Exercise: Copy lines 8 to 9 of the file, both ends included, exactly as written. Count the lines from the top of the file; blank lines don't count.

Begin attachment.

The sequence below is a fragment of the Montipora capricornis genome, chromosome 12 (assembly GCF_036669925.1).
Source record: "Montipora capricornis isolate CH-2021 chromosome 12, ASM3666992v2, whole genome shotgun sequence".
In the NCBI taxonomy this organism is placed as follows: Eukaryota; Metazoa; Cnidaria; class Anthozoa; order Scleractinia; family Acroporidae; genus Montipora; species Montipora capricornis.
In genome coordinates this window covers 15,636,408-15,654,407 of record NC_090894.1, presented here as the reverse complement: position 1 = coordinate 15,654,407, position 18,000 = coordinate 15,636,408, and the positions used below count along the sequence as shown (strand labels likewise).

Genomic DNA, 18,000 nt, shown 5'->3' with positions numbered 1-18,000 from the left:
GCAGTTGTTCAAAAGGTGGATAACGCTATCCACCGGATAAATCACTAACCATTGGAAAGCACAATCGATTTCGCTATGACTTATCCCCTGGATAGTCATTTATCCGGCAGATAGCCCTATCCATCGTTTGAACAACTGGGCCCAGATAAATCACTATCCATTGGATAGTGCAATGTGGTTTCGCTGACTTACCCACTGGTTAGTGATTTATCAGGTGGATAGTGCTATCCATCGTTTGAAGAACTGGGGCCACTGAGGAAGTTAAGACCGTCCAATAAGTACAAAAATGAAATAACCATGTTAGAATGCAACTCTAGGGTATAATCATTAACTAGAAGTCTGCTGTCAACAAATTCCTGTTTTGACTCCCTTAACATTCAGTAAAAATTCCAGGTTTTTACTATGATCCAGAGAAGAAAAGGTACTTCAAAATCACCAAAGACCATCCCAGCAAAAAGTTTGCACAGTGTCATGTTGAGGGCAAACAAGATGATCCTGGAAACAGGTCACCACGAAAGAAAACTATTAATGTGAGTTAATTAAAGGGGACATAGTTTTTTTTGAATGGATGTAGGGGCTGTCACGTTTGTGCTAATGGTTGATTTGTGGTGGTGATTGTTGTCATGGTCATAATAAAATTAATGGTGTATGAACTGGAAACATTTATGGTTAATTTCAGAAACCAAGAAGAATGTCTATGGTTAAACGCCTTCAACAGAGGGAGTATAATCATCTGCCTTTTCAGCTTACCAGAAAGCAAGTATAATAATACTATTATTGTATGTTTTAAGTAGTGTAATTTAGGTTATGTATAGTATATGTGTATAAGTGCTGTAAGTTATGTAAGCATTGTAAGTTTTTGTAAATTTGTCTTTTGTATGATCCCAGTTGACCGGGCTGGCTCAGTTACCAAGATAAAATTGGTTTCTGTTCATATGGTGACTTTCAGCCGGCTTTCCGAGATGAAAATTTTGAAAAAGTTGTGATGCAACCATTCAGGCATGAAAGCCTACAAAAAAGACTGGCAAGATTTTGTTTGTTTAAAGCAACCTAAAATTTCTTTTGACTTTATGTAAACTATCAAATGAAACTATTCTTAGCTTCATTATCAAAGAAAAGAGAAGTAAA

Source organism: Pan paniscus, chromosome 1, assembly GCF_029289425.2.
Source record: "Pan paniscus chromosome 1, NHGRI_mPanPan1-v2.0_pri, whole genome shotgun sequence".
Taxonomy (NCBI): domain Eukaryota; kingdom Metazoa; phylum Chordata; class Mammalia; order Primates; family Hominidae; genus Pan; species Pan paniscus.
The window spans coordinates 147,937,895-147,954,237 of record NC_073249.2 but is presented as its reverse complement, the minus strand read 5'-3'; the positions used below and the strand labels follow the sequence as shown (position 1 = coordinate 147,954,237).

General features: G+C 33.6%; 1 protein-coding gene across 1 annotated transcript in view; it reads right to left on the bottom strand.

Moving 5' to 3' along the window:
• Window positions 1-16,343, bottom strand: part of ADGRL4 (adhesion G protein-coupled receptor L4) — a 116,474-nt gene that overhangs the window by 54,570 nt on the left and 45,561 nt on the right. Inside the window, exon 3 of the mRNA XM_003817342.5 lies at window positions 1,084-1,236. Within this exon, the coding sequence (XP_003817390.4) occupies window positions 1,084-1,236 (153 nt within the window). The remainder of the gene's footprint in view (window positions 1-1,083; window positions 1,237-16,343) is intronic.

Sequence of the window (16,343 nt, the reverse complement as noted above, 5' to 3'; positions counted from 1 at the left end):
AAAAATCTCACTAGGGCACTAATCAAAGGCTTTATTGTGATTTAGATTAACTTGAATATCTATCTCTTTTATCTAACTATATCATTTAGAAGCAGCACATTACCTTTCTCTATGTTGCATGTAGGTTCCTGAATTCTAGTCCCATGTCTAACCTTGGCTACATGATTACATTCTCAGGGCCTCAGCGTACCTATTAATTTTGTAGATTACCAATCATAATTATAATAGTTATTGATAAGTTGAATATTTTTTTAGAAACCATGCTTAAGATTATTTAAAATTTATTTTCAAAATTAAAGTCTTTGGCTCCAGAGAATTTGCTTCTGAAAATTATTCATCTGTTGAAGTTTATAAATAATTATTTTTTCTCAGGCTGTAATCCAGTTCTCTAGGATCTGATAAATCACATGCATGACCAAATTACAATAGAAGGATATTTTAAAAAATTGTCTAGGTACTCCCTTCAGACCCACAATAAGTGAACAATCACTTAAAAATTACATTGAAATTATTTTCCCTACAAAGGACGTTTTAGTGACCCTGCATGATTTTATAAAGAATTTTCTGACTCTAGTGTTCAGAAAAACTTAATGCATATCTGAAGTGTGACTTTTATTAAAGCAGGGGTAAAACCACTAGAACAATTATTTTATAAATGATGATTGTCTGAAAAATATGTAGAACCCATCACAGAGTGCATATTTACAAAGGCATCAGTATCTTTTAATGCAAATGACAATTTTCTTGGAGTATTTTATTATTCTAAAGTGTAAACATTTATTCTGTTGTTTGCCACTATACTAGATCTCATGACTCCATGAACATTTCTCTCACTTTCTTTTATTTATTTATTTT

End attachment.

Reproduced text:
Source record: "Pan paniscus chromosome 1, NHGRI_mPanPan1-v2.0_pri, whole genome shotgun sequence".
Taxonomy (NCBI): domain Eukaryota; kingdom Metazoa; phylum Chordata; class Mammalia; order Primates; family Hominidae; genus Pan; species Pan paniscus.